How long do you need to wait for an ambulance if you are in a life-threatening situation? Well, that is essentially what this map shows. If you enter your postcode or navigate through the map you will find the median response time, the percentage of calls that are responded within eight minutes and the evolution in the last three years.
The majority ambulance response time stories which we see in the media are about national figures. We wanted to create a map which showed this data on a local level and how this would impact upon you, if the inevitable did happen. Would you need to wait longer for an ambulance at home or at work? How good is the service at your parents’ home? How long would you have to wait if you were on a night out in your local town?
What is ‘A’, ‘Red 1’ and ‘Red 2’?
There are different ways of labelling life-threatening calls. In most cases English ambulance trusts have divided ‘Category A’ - how times used to be measured - into two different categories called ‘Red 1’ and ‘Red 2’. In order to create this map we have picked the most common category in each postcode.
This project was created by the amazing team at Totally Communications, a London-based digital agency. If you want to give us some feedback, drop us a line at firstname.lastname@example.org
Totally Communications sent 14 Freedom of Information (FOI) requests to each ambulance trust in the country. The Isle of Wight NHS Trust was the only institution which refused to release the data, which is why there is no information for this area.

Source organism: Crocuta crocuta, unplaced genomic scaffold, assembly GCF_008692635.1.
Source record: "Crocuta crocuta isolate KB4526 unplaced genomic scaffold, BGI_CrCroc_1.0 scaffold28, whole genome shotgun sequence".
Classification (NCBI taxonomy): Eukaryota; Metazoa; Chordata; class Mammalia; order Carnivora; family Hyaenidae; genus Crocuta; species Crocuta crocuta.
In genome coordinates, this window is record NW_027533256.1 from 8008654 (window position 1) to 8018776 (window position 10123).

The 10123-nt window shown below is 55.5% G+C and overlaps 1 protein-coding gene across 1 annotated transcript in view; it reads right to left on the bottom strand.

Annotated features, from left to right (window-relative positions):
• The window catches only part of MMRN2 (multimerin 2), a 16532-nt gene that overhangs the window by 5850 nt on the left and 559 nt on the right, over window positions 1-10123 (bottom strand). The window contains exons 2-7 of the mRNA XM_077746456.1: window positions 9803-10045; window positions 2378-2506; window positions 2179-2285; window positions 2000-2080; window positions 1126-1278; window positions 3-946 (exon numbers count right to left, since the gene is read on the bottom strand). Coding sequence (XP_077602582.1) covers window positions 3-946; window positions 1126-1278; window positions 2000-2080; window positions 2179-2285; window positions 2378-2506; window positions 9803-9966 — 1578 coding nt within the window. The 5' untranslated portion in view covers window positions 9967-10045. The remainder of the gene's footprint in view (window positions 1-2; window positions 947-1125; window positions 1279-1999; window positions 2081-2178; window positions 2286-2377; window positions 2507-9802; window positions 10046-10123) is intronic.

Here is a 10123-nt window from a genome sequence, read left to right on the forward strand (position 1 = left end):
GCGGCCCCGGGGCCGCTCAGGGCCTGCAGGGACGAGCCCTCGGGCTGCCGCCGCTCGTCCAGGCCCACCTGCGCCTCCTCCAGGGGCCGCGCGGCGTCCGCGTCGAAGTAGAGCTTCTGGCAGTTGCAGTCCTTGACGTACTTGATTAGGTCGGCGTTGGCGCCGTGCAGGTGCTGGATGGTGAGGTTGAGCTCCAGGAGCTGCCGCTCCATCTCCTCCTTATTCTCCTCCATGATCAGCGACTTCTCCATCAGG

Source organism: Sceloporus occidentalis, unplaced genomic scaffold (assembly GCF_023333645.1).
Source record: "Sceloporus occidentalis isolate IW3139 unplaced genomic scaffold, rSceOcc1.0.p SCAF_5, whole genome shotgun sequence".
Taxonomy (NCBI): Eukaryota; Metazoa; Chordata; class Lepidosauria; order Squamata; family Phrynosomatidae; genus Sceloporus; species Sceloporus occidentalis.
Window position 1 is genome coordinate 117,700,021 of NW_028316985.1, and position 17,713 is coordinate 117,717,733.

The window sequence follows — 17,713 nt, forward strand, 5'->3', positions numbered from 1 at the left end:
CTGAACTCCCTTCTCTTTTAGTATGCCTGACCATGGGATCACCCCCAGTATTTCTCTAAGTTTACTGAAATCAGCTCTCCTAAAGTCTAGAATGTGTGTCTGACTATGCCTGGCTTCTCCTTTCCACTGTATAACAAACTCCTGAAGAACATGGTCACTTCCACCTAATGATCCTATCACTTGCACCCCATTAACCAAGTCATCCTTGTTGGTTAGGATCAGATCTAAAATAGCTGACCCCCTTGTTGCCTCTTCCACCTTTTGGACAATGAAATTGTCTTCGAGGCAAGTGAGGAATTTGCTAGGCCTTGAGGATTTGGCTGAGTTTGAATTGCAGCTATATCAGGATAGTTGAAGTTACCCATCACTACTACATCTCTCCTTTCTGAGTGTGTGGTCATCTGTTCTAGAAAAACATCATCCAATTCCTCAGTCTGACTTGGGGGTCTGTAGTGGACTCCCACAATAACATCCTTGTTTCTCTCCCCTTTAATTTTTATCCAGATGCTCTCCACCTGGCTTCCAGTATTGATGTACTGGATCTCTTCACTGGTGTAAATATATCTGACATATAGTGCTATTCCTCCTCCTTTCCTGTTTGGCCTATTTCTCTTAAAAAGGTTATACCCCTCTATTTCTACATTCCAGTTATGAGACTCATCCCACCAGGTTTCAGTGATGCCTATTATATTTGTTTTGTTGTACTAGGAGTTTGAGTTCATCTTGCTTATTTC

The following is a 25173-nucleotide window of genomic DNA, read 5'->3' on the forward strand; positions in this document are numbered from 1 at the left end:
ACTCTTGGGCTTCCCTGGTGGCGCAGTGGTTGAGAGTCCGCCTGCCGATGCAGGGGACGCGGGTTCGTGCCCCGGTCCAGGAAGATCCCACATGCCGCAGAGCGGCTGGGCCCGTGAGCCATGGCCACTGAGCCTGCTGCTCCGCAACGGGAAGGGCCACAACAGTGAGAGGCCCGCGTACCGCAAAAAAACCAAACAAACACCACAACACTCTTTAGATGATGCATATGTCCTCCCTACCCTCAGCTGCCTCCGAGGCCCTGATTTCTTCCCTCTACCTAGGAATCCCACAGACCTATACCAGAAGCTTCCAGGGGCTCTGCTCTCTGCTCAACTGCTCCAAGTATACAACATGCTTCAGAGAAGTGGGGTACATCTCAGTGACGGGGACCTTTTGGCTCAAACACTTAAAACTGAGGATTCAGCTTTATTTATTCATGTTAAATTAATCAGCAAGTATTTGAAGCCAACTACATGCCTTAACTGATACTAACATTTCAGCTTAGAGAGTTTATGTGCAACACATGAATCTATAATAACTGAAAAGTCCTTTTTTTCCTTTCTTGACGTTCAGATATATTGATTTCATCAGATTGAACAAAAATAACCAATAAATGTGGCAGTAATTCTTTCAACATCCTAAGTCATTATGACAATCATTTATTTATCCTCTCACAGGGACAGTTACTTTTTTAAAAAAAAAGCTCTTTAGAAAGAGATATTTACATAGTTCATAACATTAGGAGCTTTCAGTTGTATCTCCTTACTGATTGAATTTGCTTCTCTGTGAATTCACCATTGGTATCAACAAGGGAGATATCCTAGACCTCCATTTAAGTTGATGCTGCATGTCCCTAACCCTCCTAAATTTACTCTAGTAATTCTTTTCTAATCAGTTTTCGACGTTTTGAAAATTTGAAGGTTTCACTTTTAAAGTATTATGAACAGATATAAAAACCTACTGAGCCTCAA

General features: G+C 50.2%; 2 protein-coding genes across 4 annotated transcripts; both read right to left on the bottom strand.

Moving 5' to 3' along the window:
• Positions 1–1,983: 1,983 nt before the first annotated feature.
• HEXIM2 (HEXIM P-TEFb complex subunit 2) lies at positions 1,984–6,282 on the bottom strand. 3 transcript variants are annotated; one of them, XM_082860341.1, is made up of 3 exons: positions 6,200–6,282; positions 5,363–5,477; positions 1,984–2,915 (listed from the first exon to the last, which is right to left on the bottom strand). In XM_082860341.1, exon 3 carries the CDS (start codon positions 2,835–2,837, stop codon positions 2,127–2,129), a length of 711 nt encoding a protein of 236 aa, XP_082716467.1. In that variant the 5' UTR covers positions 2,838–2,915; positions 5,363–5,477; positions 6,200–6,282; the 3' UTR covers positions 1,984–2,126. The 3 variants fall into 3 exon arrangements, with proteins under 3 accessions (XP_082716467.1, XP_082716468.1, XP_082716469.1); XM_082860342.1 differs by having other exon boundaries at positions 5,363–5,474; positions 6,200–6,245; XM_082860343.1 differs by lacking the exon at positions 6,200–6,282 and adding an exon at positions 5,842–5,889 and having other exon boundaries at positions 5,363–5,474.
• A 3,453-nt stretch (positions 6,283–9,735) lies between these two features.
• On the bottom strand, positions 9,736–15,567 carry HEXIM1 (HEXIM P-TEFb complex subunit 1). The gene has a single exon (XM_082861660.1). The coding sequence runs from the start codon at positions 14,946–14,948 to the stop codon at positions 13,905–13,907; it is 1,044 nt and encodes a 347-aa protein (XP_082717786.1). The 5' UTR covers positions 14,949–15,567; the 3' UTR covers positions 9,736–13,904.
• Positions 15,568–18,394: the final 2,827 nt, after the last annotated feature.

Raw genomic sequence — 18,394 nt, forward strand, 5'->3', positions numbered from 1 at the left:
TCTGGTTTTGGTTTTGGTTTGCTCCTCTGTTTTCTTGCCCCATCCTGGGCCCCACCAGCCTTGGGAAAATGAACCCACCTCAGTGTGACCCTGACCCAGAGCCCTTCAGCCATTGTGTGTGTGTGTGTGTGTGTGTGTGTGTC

The response time of each 999 call since 2011 was requested, including the category of the call and postcode district.
In 2012 the NHS recategorised life-threatening calls in two different types: ‘Red 1’ and ‘Red 2’. There are slight differences in the way these two categories are measured - which means they cannot be added together to obtain a single value to represent life-threatening calls.
Nevertheless, many ambulance trusts provided the data using the old category system - labelling all the life-threatening calls as ‘A’.
In order to compare different postcodes, the most used category in each district was taken to represent the majority of calls which needed to be responded within eight minutes. It is important to note this comparison is not perfect for the aforementioned reasons.
The colour of each polygon is based on the median response time for the financial year 2013-2014 and it only considers those postcode districts where there are more than five calls in the whole period. The percentage of calls responded within eight minutes is also based on the data for this year.